Knowing the Unknown - Teaching English in Taiwan

Knowing the Unknown - Teaching English in Taiwan

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Teaching English in Taiwan

By: William Whitehead

I have never been one to be sure of anything in life. I find it is full of contradictions in every turn we make. Yet, when you set foot on a land other than your own, you know there is no other place you need to be nor want to be. I say this whole heartily even though I have returned back to my home state of Florida. Through the International TEFL Academy, I was able to teach English in Taiwan for over a year and then in Vietnam for another. During my time in these countries, I was able to grow as a person. I had traveled and even lived in foreign countries before teaching English, yet this experience provided me with something new. It simply allows you to never be stuck anywhere.

Teaching English in Taiwan

When I first finished my TEFL certification class, I was in a Thai hotel room burning money away as I looked for job prospects. I was afraid of what would come next. The unknown is always scary, whether it be a new profession or what comes after this life. However, I quickly found a job and caught a plane within the week. My point is, there will always be uncertainty, yet I have learned through these travels that there is a place for all of us in the world.

Whether you stay abroad for a year or for five years, the next chapter in your life can be daunting and somewhat bleak compared to the recent events of your life. There will be times when you look at your immediate surrounding back in your home country and feel disconnected from your original upbringing. I don't say this to persuade you in any direction, but rather to sympathize with that feeling. Every person who undertook this path did so for a plethora of different reasons but it also changed us forever. The skills you learn by traveling and teaching abroad wont always feel like they translate well for the “real” world yet you will be surprised on how employers react to the life skills you have acquired.

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Personally, I was able to land a job that others were more qualified for. This was mainly due to the fact that there is a higher demand for those who can adapt to different cultures and ways of thinking. Now that I have come back to the “real” world, I secured a job teaching 5th grade at a charter school. I am also teaching a summer program that deals with robotics and other tech related gadgets.

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The transition period is a bit tricky. I first got back from Taiwan and attempted to get a normal job only to realize I still wanted to see more of the world. This led me to moving back overseas but this time to teach English in Vietnam. As I mentioned earlier, I stayed there for about a year until I made my final move back home. Once I made a conscious decision to stay in the USA, I was left with the question of what to do next. I wasn't sure my time overseas would translate well to the job market here in Florida, thus I took a job delivering food for a short time. I realized this is not what I wanted to do, so I started looking for jobs more suited for me based on my experiences overseas. I started applying for positions that I was not exactly qualified for on paper. To my surprise, I found myself as a viable candidate for multiple jobs that are much more appealing than minimum wage. This led me to different interviews where I unknowingly impressed them with my knowledge of language and culture.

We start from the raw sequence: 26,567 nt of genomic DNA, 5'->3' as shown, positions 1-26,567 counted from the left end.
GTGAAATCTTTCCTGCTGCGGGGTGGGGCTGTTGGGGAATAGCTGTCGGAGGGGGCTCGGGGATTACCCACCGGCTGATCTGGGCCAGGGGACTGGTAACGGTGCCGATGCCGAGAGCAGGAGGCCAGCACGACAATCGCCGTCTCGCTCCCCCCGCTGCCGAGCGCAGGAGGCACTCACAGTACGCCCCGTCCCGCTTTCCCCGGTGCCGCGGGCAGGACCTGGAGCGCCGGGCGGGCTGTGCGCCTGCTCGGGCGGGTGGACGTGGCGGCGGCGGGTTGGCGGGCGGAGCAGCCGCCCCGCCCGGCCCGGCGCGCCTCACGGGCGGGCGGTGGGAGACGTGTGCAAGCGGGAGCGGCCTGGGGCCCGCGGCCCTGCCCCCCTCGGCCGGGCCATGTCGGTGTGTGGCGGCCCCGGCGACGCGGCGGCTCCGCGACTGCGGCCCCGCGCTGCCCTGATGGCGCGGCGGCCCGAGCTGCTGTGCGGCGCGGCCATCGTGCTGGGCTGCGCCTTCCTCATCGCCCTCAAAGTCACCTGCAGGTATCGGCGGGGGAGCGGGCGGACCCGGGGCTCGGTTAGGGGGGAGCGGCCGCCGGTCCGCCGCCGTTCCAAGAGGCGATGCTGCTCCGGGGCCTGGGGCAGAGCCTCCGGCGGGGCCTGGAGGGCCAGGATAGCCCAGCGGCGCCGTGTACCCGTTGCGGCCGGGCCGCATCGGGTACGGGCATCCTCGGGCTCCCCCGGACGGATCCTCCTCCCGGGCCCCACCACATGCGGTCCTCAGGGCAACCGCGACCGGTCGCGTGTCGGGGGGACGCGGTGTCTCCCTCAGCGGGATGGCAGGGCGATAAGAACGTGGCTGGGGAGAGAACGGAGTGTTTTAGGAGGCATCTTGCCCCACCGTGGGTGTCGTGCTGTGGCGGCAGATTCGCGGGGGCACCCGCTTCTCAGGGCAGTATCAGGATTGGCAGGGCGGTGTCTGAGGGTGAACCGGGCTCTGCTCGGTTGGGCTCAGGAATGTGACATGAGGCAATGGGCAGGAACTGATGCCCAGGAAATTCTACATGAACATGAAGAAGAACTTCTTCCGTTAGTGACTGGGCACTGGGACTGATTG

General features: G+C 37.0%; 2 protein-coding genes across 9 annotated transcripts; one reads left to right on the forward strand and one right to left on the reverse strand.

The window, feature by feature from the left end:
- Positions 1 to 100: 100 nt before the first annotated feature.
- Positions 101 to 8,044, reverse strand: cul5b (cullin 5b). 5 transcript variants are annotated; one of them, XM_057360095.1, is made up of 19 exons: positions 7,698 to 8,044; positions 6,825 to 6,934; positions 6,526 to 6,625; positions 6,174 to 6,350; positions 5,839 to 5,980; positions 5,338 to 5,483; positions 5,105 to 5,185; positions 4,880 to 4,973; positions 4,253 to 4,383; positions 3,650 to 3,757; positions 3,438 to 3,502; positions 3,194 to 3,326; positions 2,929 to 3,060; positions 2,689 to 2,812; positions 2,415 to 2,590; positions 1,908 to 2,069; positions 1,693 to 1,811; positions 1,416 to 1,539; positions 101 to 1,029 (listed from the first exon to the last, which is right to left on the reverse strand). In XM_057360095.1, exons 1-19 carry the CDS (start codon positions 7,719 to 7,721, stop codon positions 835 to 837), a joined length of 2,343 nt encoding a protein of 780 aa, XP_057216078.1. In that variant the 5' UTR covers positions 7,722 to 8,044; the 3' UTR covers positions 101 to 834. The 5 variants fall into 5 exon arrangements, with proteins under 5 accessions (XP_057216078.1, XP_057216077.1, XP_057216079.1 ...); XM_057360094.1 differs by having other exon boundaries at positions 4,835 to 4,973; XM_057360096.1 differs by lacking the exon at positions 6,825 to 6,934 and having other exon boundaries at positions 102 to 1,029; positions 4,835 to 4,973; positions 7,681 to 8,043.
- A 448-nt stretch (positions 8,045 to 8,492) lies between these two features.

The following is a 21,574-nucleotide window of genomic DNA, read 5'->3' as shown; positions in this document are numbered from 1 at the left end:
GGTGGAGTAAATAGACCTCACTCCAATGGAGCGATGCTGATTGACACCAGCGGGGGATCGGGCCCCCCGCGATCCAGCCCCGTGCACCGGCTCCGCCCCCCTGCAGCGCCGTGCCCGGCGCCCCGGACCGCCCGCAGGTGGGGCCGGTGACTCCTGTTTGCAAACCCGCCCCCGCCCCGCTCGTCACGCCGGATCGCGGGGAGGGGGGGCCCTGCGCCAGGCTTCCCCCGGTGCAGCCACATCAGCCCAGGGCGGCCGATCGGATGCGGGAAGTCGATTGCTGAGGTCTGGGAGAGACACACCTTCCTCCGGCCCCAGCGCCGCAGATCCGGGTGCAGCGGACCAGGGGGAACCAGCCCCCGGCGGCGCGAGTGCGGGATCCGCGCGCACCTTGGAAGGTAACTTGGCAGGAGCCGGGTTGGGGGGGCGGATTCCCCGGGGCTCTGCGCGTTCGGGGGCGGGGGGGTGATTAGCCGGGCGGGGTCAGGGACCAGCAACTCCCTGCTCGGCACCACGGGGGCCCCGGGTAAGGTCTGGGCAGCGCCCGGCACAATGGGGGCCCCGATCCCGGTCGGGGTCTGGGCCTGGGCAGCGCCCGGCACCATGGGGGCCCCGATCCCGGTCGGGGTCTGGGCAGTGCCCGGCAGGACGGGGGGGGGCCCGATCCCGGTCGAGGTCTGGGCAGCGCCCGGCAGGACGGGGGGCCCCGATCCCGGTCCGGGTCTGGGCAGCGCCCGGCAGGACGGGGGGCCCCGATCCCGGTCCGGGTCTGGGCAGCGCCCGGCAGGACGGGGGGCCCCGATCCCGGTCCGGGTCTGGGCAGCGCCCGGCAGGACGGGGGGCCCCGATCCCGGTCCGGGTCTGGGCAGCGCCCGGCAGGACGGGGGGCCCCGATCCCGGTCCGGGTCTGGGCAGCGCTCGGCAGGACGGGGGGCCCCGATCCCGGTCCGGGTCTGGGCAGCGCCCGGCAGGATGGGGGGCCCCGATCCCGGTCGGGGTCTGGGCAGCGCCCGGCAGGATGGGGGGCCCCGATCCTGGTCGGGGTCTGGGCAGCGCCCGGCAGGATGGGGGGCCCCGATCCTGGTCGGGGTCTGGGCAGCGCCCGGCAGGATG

Teaching English in TaiwanBecause I was able to demonstrate my willingness to learn and strive for more out of life, I was seen as someone who can sympathize and perhaps even empathize with those less fortunate then myself. When you travel, you will no doubt be faced with a situation that makes you stomach turn due to an economic crisis that effects both children and the elderly. Once you are forced to deal with the emotional turmoil this causes, you are better suited to help or at least relate to the great many underprivileged folks around your area. This is a quality that will help you as a person but also as a possible candidate for whatever job it is that you may be seeking. The transition from a life abroad to one back home is not an easy one but it is one that is more promising than you could ever imagine.

 

William Whitehead is 29 from Florida with an AA degree. He was working in public schools as a substitute teacher before he decided to uproot his life and teach English in Taiwan.

 

Posted In: Teach English in Vietnam, Teach English in Asia, Life After Teaching English Abroad, Teach English in Taiwan

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